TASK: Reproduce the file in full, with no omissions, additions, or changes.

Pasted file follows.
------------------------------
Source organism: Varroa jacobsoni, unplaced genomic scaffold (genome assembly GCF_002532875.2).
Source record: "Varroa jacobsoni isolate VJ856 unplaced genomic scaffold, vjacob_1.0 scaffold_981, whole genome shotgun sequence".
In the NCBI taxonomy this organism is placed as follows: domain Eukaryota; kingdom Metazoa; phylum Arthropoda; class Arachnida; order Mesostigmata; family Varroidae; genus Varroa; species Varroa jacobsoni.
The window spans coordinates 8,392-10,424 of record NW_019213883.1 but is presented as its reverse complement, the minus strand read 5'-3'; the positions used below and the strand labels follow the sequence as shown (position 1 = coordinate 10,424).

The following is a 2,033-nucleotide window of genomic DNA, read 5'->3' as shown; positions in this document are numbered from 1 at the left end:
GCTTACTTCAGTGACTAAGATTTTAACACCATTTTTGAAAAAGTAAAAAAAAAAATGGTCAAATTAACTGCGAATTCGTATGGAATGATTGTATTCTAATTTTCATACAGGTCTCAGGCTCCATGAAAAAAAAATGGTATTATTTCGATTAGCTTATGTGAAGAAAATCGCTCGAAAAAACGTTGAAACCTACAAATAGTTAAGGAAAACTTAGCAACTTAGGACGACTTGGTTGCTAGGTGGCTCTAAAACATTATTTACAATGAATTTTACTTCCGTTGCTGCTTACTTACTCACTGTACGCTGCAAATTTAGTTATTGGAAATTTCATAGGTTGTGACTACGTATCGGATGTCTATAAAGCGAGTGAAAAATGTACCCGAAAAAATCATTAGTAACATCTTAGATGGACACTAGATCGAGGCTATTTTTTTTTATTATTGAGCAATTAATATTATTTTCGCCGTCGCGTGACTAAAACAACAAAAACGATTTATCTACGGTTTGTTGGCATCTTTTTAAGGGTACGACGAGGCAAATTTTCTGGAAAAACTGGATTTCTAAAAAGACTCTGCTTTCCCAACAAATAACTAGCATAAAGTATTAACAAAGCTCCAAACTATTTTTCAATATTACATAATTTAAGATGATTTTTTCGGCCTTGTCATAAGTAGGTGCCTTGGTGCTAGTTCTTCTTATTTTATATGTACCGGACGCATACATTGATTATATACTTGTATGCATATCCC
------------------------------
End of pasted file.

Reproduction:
Source organism: Varroa jacobsoni, unplaced genomic scaffold (genome assembly GCF_002532875.2).
Source record: "Varroa jacobsoni isolate VJ856 unplaced genomic scaffold, vjacob_1.0 scaffold_981, whole genome shotgun sequence".
In the NCBI taxonomy this organism is placed as follows: domain Eukaryota; kingdom Metazoa; phylum Arthropoda; class Arachnida; order Mesostigmata; family Varroidae; genus Varroa; species Varroa jacobsoni.
The window spans coordinates 8,392-10,424 of record NW_019213883.1 but is presented as its reverse complement, the minus strand read 5'-3'; the positions used below and the strand labels follow the sequence as shown (position 1 = coordinate 10,424).

The following is a 2,033-nucleotide window of genomic DNA, read 5'->3' as shown; positions in this document are numbered from 1 at the left end:
GCTTACTTCAGTGACTAAGATTTTAACACCATTTTTGAAAAAGTAAAAAAAAAAATGGTCAAATTAACTGCGAATTCGTATGGAATGATTGTATTCTAATTTTCATACAGGTCTCAGGCTCCATGAAAAAAAAATGGTATTATTTCGATTAGCTTATGTGAAGAAAATCGCTCGAAAAAACGTTGAAACCTACAAATAGTTAAGGAAAACTTAGCAACTTAGGACGACTTGGTTGCTAGGTGGCTCTAAAACATTATTTACAATGAATTTTACTTCCGTTGCTGCTTACTTACTCACTGTACGCTGCAAATTTAGTTATTGGAAATTTCATAGGTTGTGACTACGTATCGGATGTCTATAAAGCGAGTGAAAAATGTACCCGAAAAAATCATTAGTAACATCTTAGATGGACACTAGATCGAGGCTATTTTTTTTTATTATTGAGCAATTAATATTATTTTCGCCGTCGCGTGACTAAAACAACAAAAACGATTTATCTACGGTTTGTTGGCATCTTTTTAAGGGTACGACGAGGCAAATTTTCTGGAAAAACTGGATTTCTAAAAAGACTCTGCTTTCCCAACAAATAACTAGCATAAAGTATTAACAAAGCTCCAAACTATTTTTCAATATTACATAATTTAAGATGATTTTTTCGGCCTTGTCATAAGTAGGTGCCTTGGTGCTAGTTCTTCTTATTTTATATGTACCGGACGCATACATTGATTATATACTTGTATGCATATCCC